Collezione: Wakasa Lacquerware

Wakasa lacquerware is originated from Obama, a port town in Fukui, Japan and the regions that surround the town. Its history dates back to the early Edo period , when a craftsman from the Obama Clan, wanted to design a chopstick that depicted the beautiful seascape seen from the bottom of the ocean of the Wakasa Bay.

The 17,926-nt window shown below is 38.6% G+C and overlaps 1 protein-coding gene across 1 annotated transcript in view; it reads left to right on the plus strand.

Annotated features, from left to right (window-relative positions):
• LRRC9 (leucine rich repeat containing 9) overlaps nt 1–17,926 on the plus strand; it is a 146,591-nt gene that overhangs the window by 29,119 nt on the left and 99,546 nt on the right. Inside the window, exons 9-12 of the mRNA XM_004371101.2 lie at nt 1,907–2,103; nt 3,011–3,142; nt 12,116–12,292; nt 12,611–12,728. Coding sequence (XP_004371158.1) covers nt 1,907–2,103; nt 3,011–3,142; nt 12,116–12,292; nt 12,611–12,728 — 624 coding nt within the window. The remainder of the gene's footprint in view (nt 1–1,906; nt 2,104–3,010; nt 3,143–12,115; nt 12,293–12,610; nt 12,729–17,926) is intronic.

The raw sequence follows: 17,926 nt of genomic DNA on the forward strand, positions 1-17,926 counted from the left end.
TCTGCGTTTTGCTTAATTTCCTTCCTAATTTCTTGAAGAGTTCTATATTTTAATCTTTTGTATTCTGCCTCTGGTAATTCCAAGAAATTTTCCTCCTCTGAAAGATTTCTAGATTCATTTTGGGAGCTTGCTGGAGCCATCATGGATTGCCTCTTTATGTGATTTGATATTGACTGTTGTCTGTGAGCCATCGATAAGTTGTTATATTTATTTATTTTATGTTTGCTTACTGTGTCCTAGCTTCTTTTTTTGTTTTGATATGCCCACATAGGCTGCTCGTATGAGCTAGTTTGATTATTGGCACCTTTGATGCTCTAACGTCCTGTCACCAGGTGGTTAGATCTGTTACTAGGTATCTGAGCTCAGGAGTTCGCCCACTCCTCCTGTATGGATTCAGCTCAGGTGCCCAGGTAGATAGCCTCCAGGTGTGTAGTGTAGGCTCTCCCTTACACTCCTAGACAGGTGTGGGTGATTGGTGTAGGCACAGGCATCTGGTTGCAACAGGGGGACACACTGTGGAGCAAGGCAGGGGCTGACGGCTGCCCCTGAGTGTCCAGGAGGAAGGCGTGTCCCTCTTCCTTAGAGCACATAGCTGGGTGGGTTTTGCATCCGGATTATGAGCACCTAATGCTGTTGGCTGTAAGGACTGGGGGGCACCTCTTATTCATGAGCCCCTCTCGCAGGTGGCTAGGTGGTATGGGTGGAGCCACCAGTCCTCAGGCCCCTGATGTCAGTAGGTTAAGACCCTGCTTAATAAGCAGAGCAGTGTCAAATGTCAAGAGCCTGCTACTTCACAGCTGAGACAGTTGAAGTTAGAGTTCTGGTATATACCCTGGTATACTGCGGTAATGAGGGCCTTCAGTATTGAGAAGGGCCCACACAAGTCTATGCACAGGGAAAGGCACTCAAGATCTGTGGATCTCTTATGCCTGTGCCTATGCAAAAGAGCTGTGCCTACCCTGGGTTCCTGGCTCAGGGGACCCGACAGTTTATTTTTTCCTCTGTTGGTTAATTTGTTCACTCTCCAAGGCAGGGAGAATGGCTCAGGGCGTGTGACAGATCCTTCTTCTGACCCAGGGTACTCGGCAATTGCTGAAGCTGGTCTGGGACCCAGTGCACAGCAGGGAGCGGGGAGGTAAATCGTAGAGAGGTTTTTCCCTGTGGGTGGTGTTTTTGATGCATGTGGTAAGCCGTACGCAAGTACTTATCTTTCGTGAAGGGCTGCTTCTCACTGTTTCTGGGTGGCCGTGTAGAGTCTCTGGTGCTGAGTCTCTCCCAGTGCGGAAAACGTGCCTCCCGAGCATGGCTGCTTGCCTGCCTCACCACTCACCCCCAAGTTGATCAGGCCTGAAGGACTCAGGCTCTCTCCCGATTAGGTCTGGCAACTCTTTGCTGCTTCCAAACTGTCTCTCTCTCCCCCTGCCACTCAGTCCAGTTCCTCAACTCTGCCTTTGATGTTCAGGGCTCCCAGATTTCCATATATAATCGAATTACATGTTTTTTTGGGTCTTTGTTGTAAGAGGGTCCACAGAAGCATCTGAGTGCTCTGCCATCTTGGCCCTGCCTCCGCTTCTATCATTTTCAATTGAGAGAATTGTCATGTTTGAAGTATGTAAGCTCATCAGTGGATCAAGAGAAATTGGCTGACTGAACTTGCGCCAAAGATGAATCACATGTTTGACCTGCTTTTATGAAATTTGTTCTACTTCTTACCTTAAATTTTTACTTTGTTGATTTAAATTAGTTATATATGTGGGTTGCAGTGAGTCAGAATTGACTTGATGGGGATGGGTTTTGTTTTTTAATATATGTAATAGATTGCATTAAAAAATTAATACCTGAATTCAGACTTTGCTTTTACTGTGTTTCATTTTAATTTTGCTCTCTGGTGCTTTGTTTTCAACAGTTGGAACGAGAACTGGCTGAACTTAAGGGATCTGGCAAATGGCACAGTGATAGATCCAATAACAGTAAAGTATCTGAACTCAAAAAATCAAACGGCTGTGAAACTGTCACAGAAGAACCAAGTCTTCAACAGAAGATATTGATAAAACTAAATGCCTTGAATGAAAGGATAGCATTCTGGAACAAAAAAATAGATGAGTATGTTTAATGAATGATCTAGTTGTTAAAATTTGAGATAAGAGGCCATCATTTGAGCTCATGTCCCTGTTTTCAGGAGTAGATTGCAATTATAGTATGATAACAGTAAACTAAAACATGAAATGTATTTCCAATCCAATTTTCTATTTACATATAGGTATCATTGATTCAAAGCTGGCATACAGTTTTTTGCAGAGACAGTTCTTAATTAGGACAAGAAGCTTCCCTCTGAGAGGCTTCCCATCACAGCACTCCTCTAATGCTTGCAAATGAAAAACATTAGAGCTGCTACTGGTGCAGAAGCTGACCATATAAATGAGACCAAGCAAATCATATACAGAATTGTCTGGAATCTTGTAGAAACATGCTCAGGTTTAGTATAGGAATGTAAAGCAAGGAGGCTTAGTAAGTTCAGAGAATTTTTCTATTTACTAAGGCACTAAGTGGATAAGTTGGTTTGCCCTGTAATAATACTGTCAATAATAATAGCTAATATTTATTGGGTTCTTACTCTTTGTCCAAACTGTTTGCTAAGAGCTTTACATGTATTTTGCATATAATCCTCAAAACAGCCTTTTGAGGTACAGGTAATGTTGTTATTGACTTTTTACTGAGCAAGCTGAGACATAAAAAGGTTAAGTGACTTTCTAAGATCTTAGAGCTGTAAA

Wakasa lacquerware is famous for the togidashi technique in which patterns are created using seashells and pine leaves, gently coated with lacquer and then polished. This technique gives the lacquerware a unique style, dignity, and artistic feature. Wakasa chopsticks are known for their resistance to water and heat, and they account for about 80% of all the lacquered chopsticks produced in Japan.  Another unique characteristic of Wakasa-nuri chopsticks is in the fact that each craftsman's individuality is strongly reflected in the work, as all processes are carried out by a single artisan, rather than through division of labor.